If Tarasenko had signed with his hometown team, he would no longer be alive. The entire team perished in September of 2011 when the team plane crashed on takeoff en route to its first game. In honor of that team, the city of Yaroslavl was the Russian site for the annual Canada-Russia Cup that year, along with Halifax, Nova Scotia, a city populated by citizens who roots are Scottish, English, Irish, French and German.
Two years ago, Tarasenko decided that it was time for a change in scenery. The Blues had drafted him in the first round in 2010. He showed up in St. Louis in September of 2012. In his first week of practice, fans flocked to the training facility wearing his jersey. Not his Blues' jersey. His No. 91 Sibir Novosibirsk jersey. The citizens of St. Louis were welcoming a kid from the once-evil empire to a team named for a song written by an African-American man from Alabama named W.C. Handy, known as The Father of the Blues. "St. Louis Blues" is such a classic that it's been referred to as "the jazzman's Hamlet."
And yes, St. Louis, Mo., U.S.A., has the blues. Thirty percent of the city's citizens live below the poverty rate. Since the Blues joined the NHL in 1967, the city's population has dropped by fifty percent. Its job growth is stuck in neutral. Hell, even Anheuser-Busch is now owned by a Belgian corporation.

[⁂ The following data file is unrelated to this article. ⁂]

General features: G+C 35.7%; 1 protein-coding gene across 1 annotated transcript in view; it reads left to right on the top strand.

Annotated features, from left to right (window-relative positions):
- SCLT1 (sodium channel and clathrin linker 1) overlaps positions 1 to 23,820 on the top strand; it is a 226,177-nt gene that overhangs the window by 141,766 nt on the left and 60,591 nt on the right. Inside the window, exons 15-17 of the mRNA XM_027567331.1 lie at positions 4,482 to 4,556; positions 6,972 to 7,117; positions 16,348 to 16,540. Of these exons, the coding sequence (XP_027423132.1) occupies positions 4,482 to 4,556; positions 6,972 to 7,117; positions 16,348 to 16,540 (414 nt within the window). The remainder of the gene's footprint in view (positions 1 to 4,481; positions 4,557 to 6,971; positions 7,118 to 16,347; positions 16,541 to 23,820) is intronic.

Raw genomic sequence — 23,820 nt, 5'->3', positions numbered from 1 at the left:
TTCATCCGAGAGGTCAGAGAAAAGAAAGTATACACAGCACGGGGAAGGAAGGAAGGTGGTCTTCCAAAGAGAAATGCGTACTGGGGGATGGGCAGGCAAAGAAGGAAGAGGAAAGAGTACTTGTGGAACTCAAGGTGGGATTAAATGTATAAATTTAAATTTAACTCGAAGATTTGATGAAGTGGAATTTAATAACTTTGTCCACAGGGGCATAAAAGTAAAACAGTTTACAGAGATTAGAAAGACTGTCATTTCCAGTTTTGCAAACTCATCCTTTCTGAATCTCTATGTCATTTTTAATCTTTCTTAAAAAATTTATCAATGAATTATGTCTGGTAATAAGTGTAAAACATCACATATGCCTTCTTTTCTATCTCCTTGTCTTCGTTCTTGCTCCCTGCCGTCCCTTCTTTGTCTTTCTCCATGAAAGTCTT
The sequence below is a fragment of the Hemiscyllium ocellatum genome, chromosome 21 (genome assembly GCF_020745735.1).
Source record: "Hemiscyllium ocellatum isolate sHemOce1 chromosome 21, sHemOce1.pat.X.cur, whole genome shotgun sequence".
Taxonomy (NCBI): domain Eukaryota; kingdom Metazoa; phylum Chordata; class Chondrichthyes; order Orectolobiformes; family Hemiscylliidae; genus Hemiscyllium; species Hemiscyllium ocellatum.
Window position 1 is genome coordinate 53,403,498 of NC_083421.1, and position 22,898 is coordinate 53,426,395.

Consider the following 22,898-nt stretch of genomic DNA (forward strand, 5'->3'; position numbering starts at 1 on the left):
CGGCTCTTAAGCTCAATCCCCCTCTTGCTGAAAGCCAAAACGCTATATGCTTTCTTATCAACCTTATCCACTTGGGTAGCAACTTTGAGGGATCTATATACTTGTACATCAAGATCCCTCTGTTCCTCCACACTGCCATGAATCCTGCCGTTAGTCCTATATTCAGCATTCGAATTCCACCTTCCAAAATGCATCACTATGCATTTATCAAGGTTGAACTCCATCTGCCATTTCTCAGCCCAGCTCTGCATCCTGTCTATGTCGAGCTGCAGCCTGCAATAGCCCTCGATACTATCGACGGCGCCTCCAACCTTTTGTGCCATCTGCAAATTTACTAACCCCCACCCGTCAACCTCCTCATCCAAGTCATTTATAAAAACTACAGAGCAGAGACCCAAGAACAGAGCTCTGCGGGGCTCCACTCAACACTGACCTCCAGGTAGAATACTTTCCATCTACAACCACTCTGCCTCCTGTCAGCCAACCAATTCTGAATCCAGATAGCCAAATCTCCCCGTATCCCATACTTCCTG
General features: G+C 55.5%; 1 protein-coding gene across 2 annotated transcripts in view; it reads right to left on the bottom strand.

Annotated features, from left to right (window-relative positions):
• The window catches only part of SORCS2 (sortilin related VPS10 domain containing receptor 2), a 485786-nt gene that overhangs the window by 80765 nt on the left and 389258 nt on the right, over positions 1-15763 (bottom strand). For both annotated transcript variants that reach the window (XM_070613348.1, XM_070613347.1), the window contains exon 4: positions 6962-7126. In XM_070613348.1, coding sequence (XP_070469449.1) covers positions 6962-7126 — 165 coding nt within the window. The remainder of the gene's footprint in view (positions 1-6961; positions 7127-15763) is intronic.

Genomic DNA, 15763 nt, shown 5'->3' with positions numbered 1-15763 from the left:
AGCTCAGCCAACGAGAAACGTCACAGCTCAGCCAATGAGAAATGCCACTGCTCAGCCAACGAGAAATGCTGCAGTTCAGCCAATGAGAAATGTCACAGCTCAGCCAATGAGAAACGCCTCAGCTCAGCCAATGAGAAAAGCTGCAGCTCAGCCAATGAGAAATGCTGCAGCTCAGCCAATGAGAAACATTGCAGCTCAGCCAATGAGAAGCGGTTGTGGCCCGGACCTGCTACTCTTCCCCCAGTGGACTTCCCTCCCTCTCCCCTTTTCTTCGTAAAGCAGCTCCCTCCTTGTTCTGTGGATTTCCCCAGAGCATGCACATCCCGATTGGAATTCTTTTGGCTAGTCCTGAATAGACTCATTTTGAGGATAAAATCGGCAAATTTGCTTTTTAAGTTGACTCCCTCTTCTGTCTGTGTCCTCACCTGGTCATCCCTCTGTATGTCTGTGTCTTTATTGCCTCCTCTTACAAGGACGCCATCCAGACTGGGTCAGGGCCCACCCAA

But they have a hockey team. They have heroes. Oshie is tied for first in points for the 39-12-6 Blues, Tarasenko fifth. Two men from opposite ends of the globe, pairing to pump some lifeblood into a struggling city.
And on Saturday, in a winter games played in a sub-tropical town on the Black Sea, with one fleeting hug they pulled off something truly Olympian: a crowning moment to remind us that a festival founded in the hopes of transcending cultural and national barriers can still bind us all, no matter where we're from, or what we believe in.
It's said that in the first Olympics, in 776 BC, the Hellenic competitors were not even identified by home region in the competition. The festival wasn't about nationalism or provincialism. It was about internationalism and commonality and celebration. So, thanks, T.J. and Vlad, for reminding us why they keep playing these games.